CPW Gets Protected Bike Lane (Yay!) And Loses 400 Parking Spaces (Yay!)

Key committee votes to forward DOT's plan.

The city is being sued to block a protected bike lane on Central Park West — where Madison Lyden was killed last year. Photo: David Meyer
The city is being sued to block a protected bike lane on Central Park West — where Madison Lyden was killed last year. Photo: David Meyer

It’s another battle won in the war against cars.

Central Park West is set to gain a protected bike lane — and to lose 400 parking spaces — after a key community-board committee voted Tuesday night to approve a controversial Department of Transportation proposal.

At a packed meeting on the Upper West Side, Community Board 7’s Transportation Committee voted unanimously to accept the DOT plan, which would put a northbound bike lane protected by flexible bollards on the east side of the two-and-a-half mile, two-way corridor — removing hundreds of spaces in the public right of way that are typically filled with private cars.

Community Board 7 had asked DOT for a protected lane after the death last August of young Australian cyclist Madison Lyden, who was killed by a truck driver after a cab forced her to veer out of the roadway’s current painted bike lane into traffic.

The fatality galvanized board members, who pushed back fiercely at the dozen or so West Side residents who came to the meeting to oppose the protected lane because they would lose free car storage.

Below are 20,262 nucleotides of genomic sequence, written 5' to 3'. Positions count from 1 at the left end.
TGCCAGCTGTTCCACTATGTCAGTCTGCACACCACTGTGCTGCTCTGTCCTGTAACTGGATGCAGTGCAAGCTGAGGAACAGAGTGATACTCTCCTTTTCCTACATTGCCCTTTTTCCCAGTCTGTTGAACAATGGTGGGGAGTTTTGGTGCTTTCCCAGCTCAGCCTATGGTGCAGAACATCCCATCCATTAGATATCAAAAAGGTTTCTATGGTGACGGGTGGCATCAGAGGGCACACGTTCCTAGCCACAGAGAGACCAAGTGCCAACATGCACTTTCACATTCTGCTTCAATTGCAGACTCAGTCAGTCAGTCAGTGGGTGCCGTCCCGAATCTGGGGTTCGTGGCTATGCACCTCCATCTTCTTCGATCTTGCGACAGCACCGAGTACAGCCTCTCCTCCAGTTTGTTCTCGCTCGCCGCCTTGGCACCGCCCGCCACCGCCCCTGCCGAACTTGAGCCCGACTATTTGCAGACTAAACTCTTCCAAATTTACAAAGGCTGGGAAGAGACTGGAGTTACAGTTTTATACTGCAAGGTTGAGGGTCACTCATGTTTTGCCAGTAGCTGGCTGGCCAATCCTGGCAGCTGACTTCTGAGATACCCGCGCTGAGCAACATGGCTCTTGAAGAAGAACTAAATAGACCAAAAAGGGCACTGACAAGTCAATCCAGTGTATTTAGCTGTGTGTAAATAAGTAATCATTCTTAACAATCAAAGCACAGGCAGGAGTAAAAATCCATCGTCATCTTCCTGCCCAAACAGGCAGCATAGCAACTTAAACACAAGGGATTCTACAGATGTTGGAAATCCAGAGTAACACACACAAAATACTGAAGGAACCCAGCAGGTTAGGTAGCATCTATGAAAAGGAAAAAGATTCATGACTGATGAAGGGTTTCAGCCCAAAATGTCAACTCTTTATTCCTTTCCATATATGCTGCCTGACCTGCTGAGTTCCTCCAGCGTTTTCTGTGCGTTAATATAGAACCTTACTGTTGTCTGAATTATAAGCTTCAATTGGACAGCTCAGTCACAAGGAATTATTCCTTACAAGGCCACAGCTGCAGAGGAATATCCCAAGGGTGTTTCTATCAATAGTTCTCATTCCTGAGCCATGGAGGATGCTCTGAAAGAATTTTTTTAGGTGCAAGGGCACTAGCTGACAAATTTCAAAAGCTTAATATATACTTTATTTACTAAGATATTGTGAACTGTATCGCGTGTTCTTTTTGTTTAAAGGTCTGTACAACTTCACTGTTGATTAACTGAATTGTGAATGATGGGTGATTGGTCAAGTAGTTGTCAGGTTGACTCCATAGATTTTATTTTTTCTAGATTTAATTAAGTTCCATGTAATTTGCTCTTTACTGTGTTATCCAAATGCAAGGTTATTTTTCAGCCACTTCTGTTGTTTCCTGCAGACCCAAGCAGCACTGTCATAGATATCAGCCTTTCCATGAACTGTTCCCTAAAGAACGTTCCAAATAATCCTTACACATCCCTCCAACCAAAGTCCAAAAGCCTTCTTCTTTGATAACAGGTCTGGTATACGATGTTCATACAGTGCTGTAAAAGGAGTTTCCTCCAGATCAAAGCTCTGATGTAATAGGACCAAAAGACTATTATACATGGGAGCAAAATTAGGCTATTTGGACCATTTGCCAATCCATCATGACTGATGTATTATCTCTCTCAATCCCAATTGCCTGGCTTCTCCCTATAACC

“When it comes to a tradeoff between parking and human life, there isn’t one,” said Transportation Chair Howard Yaruss.

The board had asked DOT to come up a two-way, north-south protected bike lane, but it appeared placated by the DOT proposal.

“This plan is substantial,” said board member Elizabeth Caputo. “Don’t let the perfect be the enemy of the good.”

Council Member Helen Rosenthal also spoke up for the plan, which she called “thoughtful” and “important.”

Manhattan Transportation Commissioner Ed Pincar told members that a two-way lane was not feasible or safe now because of the heavy volume of traffic on CPW and in the 65-66th Street, 79th Street, and 96th Street transverses through Central Park.

“A two-way bike lane creates almost another lane of traffic moving at 15 mph,” he said. Conflicts arise at turns and bus stops, he said, where some cyclists would be facing traffic “head on.”